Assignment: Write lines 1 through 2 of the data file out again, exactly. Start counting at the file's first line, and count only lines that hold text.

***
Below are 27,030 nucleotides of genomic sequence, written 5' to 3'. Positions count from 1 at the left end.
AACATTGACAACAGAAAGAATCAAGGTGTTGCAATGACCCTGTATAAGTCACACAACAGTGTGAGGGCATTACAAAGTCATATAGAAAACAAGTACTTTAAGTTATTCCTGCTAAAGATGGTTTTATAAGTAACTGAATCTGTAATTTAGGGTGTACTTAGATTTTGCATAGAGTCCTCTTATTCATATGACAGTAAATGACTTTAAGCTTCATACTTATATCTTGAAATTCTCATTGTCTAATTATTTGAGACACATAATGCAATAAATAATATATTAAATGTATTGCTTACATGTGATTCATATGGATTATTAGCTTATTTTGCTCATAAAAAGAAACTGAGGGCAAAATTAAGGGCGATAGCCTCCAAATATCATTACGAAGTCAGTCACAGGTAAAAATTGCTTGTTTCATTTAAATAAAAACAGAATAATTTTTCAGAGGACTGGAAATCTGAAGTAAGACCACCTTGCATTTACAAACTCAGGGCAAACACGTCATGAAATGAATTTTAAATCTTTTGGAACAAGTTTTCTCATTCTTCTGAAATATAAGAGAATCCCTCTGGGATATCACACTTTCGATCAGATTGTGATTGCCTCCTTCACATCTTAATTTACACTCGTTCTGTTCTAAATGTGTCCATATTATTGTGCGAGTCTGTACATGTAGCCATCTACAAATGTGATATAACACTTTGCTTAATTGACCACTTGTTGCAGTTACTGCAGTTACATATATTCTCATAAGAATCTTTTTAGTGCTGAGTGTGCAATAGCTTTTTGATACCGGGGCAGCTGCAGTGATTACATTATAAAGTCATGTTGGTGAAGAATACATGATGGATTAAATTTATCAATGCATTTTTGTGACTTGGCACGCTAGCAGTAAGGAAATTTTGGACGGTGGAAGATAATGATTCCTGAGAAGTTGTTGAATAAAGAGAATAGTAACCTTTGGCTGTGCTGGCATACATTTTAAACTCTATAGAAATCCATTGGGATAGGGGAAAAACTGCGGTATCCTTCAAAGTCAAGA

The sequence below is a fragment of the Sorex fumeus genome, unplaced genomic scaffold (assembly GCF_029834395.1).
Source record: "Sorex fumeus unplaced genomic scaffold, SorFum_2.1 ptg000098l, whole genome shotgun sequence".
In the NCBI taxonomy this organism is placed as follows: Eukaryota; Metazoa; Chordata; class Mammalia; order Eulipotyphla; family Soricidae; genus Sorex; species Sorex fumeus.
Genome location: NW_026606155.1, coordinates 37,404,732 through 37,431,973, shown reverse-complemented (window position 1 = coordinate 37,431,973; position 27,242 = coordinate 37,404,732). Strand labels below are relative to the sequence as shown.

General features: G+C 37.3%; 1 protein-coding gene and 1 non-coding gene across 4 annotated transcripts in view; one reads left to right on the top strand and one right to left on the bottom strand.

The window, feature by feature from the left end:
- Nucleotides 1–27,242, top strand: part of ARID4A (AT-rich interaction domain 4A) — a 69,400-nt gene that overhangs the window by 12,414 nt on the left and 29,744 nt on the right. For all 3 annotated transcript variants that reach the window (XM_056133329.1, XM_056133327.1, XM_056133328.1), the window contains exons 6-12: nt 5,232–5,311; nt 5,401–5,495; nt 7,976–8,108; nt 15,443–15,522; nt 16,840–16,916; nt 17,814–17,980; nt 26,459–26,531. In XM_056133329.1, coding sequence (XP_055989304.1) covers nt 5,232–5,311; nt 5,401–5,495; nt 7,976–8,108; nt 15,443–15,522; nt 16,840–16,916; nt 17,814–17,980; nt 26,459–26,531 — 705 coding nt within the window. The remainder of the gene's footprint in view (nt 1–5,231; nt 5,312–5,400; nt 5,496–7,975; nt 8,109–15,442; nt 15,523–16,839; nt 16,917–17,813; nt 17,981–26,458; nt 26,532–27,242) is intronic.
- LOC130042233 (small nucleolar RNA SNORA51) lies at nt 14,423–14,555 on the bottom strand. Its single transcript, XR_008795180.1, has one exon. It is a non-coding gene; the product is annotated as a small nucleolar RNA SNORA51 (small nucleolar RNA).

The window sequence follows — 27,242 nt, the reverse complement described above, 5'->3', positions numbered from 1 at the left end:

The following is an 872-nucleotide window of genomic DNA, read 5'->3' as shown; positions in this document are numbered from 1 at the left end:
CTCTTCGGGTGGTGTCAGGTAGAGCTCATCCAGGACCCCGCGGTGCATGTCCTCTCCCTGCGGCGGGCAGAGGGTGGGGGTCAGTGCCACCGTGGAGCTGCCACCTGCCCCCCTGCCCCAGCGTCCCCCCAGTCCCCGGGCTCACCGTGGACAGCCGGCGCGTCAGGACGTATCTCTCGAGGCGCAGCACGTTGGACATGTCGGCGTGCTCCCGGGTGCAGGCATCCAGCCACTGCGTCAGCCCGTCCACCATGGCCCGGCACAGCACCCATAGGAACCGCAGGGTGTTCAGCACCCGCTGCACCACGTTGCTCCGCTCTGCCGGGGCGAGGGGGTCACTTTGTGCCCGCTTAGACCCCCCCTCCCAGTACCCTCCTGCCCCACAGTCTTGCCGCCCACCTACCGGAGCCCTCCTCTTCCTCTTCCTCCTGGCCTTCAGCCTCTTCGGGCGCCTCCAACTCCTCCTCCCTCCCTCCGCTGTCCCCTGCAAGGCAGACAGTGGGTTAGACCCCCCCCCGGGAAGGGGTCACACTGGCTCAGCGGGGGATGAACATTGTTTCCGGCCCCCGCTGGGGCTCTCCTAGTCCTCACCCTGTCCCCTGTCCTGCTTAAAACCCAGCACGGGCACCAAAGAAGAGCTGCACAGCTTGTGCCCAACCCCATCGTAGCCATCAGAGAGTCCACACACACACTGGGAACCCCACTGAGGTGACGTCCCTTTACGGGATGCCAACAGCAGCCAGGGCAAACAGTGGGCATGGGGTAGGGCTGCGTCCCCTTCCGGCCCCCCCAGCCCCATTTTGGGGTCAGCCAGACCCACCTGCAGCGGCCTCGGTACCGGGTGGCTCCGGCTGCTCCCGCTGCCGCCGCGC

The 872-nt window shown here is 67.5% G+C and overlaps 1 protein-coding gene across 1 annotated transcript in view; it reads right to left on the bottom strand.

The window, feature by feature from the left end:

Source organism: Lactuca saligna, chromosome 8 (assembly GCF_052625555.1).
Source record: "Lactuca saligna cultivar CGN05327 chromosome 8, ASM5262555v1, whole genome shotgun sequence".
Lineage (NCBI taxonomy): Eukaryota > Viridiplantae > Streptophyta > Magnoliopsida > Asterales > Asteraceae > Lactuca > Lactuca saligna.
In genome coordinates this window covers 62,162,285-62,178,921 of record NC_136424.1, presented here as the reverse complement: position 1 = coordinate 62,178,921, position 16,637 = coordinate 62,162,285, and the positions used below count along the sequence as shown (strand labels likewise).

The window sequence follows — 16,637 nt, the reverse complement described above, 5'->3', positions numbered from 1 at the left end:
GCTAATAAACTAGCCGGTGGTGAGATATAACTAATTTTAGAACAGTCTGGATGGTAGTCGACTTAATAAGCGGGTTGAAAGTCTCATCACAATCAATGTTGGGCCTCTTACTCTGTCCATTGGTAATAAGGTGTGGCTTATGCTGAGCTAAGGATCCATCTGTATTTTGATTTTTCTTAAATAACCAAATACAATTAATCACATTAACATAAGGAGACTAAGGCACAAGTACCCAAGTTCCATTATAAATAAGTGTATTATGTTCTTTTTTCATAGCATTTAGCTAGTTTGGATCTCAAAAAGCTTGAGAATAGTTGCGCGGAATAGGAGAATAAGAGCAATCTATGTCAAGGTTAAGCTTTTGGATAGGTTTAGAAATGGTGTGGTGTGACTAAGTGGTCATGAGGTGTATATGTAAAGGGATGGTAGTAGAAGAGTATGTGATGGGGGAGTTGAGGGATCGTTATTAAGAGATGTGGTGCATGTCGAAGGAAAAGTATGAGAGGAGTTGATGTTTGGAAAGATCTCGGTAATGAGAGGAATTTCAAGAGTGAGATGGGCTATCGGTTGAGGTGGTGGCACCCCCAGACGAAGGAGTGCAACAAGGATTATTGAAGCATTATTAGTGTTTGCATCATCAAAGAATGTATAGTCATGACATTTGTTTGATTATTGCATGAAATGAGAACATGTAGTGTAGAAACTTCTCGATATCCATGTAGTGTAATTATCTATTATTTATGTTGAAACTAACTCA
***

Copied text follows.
Below are 27,030 nucleotides of genomic sequence, written 5' to 3'. Positions count from 1 at the left end.
AACATTGACAACAGAAAGAATCAAGGTGTTGCAATGACCCTGTATAAGTCACACAACAGTGTGAGGGCATTACAAAGTCATATAGAAAACAAGTACTTTAAGTTATTCCTGCTAAAGATGGTTTTATAAGTAACTGAATCTGTAATTTAGGGTGTACTTAGATTTTGCATAGAGTCCTCTTATTCATATGACAGTAAATGACTTTAAGCTTCATACTTATATCTTGAAATTCTCATTGTCTAATTATTTGAGACACATAATGCAATAAATAATATATTAAATGTATTGCTTACATGTGATTCATATGGATTATTAGCTTATTTTGCTCATAAAAAGAAACTGAGGGCAAAATTAAGGGCGATAGCCTCCAAATATCATTACGAAGTCAGTCACAGGTAAAAATTGCTTGTTTCATTTAAATAAAAACAGAATAATTTTTCAGAGGACTGGAAATCTGAAGTAAGACCACCTTGCATTTACAAACTCAGGGCAAACACGTCATGAAATGAATTTTAAATCTTTTGGAACAAGTTTTCTCATTCTTCTGAAATATAAGAGAATCCCTCTGGGATATCACACTTTCGATCAGATTGTGATTGCCTCCTTCACATCTTAATTTACACTCGTTCTGTTCTAAATGTGTCCATATTATTGTGCGAGTCTGTACATGTAGCCATCTACAAATGTGATATAACACTTTGCTTAATTGACCACTTGTTGCAGTTACTGCAGTTACATATATTCTCATAAGAATCTTTTTAGTGCTGAGTGTGCAATAGCTTTTTGATACCGGGGCAGCTGCAGTGATTACATTATAAAGTCATGTTGGTGAAGAATACATGATGGATTAAATTTATCAATGCATTTTTGTGACTTGGCACGCTAGCAGTAAGGAAATTTTGGACGGTGGAAGATAATGATTCCTGAGAAGTTGTTGAATAAAGAGAATAGTAACCTTTGGCTGTGCTGGCATACATTTTAAACTCTATAGAAATCCATTGGGATAGGGGAAAAACTGCGGTATCCTTCAAAGTCAAGA